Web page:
APA thinks that IRS-bashing is unfair and unproductive. Many of the current "IRS problems" being addressed by the Commission were not created by the IRS. Various administrations, Congress and the Treasury are also responsible for creating problems at IRS. Their role needs to be examined as well if IRS processes are to be improved and taxpayers better served.


A. Too many tax bills.

The IRS is drowning in regulations projects required by wave after wave of major tax law changes -- more than one a year since 1981. Each new tax law includes hundreds of major changes, and some legislation, with their accompanying committee reports, cover thousands of pages. The "technical corrections" laws alone, which fix mistakes in existing statutes, in some cases cover thousands of different items. The IRS simply cannot issue guidance fast enough to catch up, and U.S. businesses are left to ponder what compliance requires. If they guess wrong, penalties can be assessed. There are currently almost 350 outstanding IRS regulations projects.

Recommendation: Congress should either provide for an increase in the IRS's budget for regulation-writing or pass fewer tax law changes requiring complex implementing regulations.


B. Too little thought given to the impact of tax changes on U.S. businesses as Congress uses the payroll tax system to raise revenue.

Most of the legislative changes in recent years that have created major payroll system changes, plan amendments, and the acceleration of tax deposits have been enacted as revenue raisers. This has created additional burdens for U.S. businesses. Additionally, these revenue raisers and revenue savers often are enacted without the benefit of adequate hearings or opportunities for public comment. We also suspect that the cost to the economy in taxpayer burden is often greater than the money brought into the Treasury. Here are some recent examples:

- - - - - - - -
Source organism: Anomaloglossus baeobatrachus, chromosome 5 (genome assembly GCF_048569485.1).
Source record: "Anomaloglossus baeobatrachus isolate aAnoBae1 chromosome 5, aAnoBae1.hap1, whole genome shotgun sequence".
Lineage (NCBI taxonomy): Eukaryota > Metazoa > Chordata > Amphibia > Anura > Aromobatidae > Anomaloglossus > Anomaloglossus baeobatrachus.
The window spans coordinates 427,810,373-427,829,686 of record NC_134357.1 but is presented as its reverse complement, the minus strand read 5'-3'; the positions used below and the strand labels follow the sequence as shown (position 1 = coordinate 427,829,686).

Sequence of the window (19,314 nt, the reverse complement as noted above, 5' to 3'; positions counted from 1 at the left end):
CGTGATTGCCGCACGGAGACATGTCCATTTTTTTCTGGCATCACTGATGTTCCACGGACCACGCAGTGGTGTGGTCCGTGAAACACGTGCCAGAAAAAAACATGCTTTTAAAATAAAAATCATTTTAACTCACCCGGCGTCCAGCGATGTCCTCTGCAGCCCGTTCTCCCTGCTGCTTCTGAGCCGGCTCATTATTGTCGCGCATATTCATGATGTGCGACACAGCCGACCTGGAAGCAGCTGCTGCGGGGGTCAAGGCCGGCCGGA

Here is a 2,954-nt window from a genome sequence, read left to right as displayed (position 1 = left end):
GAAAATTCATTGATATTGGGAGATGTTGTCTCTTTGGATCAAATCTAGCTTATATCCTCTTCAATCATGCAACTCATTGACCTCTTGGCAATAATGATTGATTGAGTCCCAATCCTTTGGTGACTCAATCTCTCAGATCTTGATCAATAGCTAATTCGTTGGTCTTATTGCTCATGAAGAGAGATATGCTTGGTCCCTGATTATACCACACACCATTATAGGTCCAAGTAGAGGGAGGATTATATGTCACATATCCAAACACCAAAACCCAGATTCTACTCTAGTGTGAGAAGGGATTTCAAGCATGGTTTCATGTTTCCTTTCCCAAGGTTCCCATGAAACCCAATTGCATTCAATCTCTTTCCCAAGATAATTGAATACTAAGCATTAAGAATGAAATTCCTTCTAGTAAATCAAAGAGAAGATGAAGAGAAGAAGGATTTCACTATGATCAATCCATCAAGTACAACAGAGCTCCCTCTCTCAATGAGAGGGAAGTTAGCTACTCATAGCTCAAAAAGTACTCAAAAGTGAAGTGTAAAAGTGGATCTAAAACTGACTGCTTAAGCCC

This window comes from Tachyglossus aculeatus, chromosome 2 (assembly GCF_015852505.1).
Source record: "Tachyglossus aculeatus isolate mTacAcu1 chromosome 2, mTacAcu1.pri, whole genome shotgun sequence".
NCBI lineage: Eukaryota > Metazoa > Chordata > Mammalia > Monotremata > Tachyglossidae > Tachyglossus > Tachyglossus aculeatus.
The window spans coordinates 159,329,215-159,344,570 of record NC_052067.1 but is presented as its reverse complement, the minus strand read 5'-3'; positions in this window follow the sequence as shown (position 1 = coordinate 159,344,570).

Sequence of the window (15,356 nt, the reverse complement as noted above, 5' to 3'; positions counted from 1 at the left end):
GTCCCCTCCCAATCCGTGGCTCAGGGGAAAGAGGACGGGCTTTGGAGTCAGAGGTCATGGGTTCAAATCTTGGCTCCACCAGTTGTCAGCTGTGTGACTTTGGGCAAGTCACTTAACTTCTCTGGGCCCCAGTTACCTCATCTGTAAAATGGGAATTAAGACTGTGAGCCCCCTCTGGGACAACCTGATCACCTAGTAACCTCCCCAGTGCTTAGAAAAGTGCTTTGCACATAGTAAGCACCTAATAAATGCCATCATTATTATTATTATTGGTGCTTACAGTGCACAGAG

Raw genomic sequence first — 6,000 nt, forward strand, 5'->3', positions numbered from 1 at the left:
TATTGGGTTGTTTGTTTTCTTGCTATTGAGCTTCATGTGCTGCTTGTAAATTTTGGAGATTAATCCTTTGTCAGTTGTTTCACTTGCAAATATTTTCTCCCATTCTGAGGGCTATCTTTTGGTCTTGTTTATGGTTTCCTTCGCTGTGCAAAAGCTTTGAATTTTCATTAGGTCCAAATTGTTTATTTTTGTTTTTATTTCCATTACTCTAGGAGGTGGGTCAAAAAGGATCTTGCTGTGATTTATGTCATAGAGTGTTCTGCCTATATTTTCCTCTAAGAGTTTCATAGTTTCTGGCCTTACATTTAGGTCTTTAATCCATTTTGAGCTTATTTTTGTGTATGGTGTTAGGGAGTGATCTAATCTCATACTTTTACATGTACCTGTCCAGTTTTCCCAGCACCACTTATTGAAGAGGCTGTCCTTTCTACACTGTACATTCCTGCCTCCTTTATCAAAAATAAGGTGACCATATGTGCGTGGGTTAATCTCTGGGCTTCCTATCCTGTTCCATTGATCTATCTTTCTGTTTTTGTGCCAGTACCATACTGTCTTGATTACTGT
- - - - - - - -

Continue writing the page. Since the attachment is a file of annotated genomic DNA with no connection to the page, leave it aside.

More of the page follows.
ē IRC Section 127 educational assistance exclusion. Tax-free educational assistance is a popular and useful fringe benefits that employers offer to their employees. Yet, Congress has let the exclusion expire eight times since 1978, with two of the expirations occurring during the middle of a tax year. Several of the eight extensions of this exclusion have been enacted retroactively. Retroactive tax changes always overburden payroll departments. These kinds of changes result in many administrative and record keeping burdens, including the need to issue Forms W-2c "Statement of Corrected Income and Tax Amounts" to employees and the government. This is extremely costly for both the public and private sector. This popular exclusion will expire again (in the middle of a tax year) for classes beginning after June 30, 1997. Congress should pass a permanent extender and stop the legislative bickering and associated problems over what is a very small amount of revenue.